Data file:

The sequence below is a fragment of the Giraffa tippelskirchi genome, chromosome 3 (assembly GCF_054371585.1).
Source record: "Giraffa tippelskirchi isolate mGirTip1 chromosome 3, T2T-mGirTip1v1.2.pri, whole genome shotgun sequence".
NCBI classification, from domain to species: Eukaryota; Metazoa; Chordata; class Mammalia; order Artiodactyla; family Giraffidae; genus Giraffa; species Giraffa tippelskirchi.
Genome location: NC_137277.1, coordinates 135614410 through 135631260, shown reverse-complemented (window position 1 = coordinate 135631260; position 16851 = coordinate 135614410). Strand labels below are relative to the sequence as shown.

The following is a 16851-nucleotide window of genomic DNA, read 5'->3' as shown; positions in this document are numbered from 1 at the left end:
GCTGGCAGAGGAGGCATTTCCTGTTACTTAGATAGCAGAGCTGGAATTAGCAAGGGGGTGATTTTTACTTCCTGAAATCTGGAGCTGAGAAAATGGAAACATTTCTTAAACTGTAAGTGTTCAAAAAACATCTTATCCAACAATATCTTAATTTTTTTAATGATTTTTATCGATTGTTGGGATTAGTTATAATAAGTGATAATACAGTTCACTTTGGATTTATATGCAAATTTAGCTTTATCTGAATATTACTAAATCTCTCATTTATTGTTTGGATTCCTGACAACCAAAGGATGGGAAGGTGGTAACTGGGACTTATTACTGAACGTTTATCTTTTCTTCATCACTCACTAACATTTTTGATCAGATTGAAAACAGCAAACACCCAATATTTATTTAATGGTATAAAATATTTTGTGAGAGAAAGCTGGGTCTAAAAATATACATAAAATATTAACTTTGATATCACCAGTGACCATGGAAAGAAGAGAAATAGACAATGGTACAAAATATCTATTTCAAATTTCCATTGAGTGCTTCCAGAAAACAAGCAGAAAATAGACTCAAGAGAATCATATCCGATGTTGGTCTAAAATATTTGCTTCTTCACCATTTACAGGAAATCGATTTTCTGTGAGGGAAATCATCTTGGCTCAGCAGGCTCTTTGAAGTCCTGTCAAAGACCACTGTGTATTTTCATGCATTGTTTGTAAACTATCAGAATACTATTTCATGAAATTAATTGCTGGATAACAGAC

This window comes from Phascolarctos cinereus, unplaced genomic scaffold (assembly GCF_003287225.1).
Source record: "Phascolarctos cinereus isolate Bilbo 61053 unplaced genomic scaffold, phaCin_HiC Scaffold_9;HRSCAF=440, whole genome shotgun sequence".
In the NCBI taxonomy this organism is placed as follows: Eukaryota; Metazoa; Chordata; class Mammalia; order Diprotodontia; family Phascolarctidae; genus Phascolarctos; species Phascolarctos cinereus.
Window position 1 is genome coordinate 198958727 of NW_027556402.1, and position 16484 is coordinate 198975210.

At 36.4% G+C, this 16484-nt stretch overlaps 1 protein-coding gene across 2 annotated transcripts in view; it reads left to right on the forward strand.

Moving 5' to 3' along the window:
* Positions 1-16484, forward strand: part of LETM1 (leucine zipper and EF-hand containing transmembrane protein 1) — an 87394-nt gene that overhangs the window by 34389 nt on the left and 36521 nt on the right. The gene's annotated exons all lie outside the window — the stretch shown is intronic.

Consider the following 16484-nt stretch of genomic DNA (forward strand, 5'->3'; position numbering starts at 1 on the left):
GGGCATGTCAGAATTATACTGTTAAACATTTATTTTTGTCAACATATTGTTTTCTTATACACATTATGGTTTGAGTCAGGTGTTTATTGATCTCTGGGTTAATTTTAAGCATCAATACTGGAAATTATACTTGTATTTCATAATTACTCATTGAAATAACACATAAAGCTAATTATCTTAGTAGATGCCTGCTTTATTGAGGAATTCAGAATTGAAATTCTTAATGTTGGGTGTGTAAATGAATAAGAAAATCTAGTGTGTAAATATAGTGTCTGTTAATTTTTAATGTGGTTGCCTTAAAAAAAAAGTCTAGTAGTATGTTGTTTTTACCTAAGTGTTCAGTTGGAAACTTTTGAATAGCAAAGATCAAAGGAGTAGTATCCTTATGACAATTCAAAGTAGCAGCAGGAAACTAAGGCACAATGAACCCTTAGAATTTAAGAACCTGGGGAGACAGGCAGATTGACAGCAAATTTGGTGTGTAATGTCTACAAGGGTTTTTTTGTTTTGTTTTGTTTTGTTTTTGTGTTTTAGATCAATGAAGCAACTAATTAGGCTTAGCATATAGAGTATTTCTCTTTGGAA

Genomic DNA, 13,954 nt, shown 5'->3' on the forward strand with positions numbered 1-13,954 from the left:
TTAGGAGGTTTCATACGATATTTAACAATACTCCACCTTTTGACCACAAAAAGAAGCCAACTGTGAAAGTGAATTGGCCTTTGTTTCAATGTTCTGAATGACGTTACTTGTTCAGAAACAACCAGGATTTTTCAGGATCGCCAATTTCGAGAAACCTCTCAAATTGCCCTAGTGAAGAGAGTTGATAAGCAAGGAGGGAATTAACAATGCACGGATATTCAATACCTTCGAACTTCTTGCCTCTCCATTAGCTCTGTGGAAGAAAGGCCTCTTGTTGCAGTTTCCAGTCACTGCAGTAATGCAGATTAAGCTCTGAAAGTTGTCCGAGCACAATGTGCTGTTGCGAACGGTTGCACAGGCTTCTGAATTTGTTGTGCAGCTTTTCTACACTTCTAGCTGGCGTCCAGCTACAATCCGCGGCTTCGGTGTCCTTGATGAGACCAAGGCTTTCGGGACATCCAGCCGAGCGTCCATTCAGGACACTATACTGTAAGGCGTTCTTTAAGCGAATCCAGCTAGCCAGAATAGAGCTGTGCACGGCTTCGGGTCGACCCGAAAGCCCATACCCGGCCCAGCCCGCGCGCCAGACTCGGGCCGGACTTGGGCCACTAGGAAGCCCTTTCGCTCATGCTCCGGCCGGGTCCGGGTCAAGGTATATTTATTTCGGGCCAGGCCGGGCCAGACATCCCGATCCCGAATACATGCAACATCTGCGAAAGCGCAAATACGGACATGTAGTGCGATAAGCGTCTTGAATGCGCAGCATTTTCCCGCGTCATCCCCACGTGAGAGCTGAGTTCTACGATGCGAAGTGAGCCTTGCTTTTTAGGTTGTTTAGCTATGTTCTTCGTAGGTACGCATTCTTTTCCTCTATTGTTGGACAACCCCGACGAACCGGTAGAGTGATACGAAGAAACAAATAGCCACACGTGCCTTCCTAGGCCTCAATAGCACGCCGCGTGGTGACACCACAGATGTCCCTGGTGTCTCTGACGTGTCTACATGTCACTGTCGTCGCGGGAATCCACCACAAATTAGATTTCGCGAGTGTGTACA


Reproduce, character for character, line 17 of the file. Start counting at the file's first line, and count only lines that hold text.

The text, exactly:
TTAGGAGGTTTCATACGATATTTAACAATACTCCACCTTTTGACCACAAAAAGAAGCCAACTGTGAAAGTGAATTGGCCTTTGTTTCAATGTTCTGAATGACGTTACTTGTTCAGAAACAACCAGGATTTTTCAGGATCGCCAATTTCGAGAAACCTCTCAAATTGCCCTAGTGAAGAGAGTTGATAAGCAAGGAGGGAATTAACAATGCACGGATATTCAATACCTTCGAACTTCTTGCCTCTCCATTAGCTCTGTGGAAGAAAGGCCTCTTGTTGCAGTTTCCAGTCACTGCAGTAATGCAGATTAAGCTCTGAAAGTTGTCCGAGCACAATGTGCTGTTGCGAACGGTTGCACAGGCTTCTGAATTTGTTGTGCAGCTTTTCTACACTTCTAGCTGGCGTCCAGCTACAATCCGCGGCTTCGGTGTCCTTGATGAGACCAAGGCTTTCGGGACATCCAGCCGAGCGTCCATTCAGGACACTATACTGTAAGGCGTTCTTTAAGCGAATCCAGCTAGCCAGAATAGAGCTGTGCACGGCTTCGGGTCGACCCGAAAGCCCATACCCGGCCCAGCCCGCGCGCCAGACTCGGGCCGGACTTGGGCCACTAGGAAGCCCTTTCGCTCATGCTCCGGCCGGGTCCGGGTCAAGGTATATTTATTTCGGGCCAGGCCGGGCCAGACATCCCGATCCCGAATACATGCAACATCTGCGAAAGCGCAAATACGGACATGTAGTGCGATAAGCGTCTTGAATGCGCAGCATTTTCCCGCGTCATCCCCACGTGAGAGCTGAGTTCTACGATGCGAAGTGAGCCTTGCTTTTTAGGTTGTTTAGCTATGTTCTTCGTAGGTACGCATTCTTTTCCTCTATTGTTGGACAACCCCGACGAACCGGTAGAGTGATACGAAGAAACAAATAGCCACACGTGCCTTCCTAGGCCTCAATAGCACGCCGCGTGGTGACACCACAGATGTCCCTGGTGTCTCTGACGTGTCTACATGTCACTGTCGTCGCGGGAATCCACCACAAATTAGATTTCGCGAGTGTGTACA